Leaving an abusive situation can put a strain on personal relationships. "I fought hard to overcome the aftermath that road-blocked my recovery. People quit on me. Friendships dried up, and family support diminished. I had to get up every day and make sure that I would never quit on myself. No matter how powerless I felt, I couldn’t give up. I thought I’d never see myself smile again," she remembered. 

Riverview Center 

Klaver found compassionate assistance at Riverview Center, located at 1789 Elm St., Dubuque. The Riverview Center works closely with Clayton County's Sexual Assault Response Team (SART), which specializes in assisting victims of sexual assault. Riverview Center services are free for survivors and their families. The center validates the experience of all survivors and treats them with empathy and care in a non-judgmental safe environment. 

Clients seeking out assistance will find a staff focused on supportive care, providing options and empowering individuals to make informed decisions about their care. Survivors are encouraged to develop their own individualized service plan. All cases are handled with confidentiality and discretion, respecting the survivor's right to privacy. If you are a victim of domestic violence or sexual assault call:

• 911 if you are in immediate danger

• Riverview Center 563-557-0310

• Iowa Sexual Assault Hotline 888-557-0310

Klaver commented, "I can't say enough about the Riverview Center and the counselor/therapist who helped me. She was empathetic and compassionate."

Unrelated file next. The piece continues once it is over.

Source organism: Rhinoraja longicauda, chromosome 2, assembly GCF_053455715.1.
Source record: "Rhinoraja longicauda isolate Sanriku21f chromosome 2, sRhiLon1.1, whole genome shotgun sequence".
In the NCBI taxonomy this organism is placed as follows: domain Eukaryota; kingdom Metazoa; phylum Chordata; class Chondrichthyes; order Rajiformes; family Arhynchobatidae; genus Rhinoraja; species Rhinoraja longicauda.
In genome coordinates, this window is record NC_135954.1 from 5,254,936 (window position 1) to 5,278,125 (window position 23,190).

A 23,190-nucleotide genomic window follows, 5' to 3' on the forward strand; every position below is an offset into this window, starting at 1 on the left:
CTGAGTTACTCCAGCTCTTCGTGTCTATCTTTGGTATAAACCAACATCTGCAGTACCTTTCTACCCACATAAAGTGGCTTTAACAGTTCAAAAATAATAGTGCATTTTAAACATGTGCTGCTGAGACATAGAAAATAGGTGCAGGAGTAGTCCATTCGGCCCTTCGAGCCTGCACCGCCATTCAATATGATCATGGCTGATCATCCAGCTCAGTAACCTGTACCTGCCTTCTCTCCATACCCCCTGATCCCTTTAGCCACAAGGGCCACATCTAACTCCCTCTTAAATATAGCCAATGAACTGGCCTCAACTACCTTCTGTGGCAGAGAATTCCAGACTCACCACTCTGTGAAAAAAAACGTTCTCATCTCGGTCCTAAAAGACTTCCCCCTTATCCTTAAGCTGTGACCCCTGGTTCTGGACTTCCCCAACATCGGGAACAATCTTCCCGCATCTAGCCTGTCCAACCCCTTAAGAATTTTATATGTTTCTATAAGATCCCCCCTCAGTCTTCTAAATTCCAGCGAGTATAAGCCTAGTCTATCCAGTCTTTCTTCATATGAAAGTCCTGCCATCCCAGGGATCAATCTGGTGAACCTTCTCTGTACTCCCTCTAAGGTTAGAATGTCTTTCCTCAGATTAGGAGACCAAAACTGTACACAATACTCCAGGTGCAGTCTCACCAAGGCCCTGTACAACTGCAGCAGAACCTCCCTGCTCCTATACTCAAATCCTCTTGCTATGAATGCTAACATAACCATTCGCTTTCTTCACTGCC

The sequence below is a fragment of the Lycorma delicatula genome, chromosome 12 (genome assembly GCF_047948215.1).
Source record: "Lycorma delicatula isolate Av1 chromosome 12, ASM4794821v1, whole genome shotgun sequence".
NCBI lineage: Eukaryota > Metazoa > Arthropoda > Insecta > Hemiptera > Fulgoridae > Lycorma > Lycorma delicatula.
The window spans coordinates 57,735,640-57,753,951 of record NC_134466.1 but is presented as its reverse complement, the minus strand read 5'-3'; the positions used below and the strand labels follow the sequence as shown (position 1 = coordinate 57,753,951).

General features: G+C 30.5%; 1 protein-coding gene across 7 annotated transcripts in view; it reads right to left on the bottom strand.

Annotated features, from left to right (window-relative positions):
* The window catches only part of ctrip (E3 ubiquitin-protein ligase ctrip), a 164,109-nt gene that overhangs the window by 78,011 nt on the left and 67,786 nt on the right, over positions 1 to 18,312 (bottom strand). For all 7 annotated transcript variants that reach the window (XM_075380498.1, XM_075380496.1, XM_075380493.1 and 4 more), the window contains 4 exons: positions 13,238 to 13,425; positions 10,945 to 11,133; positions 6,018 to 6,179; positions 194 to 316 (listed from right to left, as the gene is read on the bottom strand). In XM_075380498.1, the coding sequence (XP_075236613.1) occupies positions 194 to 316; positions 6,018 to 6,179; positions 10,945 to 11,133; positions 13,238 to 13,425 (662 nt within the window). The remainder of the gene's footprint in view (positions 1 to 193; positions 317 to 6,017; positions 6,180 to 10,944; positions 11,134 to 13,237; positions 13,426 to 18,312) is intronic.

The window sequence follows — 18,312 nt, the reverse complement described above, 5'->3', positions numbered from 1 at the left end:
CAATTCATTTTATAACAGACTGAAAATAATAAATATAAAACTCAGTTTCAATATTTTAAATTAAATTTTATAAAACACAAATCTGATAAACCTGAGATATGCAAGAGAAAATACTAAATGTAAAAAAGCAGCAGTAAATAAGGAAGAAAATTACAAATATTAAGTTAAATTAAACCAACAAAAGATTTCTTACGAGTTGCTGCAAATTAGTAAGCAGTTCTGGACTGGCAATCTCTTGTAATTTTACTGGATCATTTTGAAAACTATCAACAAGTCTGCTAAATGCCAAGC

Inspiration for Portrayed Crazy

"I had 36 years to overcome. I was determined to bring my old self back by purging the abuse onto the computer screen rather than throw self-pity parties," the first-time author shared. "Armed with the powerful force of prayer, learning from my mistakes and years of perseverance, I empowered myself to emotionally heal.  

Lies, fabrications and atrocious stories that trashed my name and reputation alleging that I suffered mental illness required the truth. Thus, why I titled my memoir Portrayed Crazy.”

Klaver remarked, "Unless you have endured mental and physical abuse, please do not judge victims — telling them to, 'Get over it' or asking, 'Why didn’t you just leave.' These are remarks that actually victimize the individual all over again. 'Second wounding' traumatizes a person's validation to be heard and believed. Writing my memoir has empowered me –  setting me free to educate others about the emotional destruction that weakens a victim into depression."

She advised, "The first positive step I took was to obtain a restraining order. When an individual is living with an abuser, they develop trauma bonding. It makes the victim unable to break away from the abuser. You become addicted to their abuse similar to other forms of addiction. Once you are granted a restraining order it separates the victim from the abuser as if they were coming off a drug.”

“I would like to thank River Lights Bookstore/Publishing in Dubuque for validating my story, giving a platform to have my voice heard. I would also like to give credit to Tech Mates in Dyersville. I applaud their quick response equipping me with my security needs. I highly recommend them,” she said with gratitude. 

If you would like a copy of Portrayed Crazy: A Memoir of Spousal Abuse, contact the author at Additional copies can be found at Earlville Public Library, Worthington Public Library, Winthrop Public library and The Gathering Place in Manchester. A copy of the book can also be purchased through Amazon and River Lights Bookstore.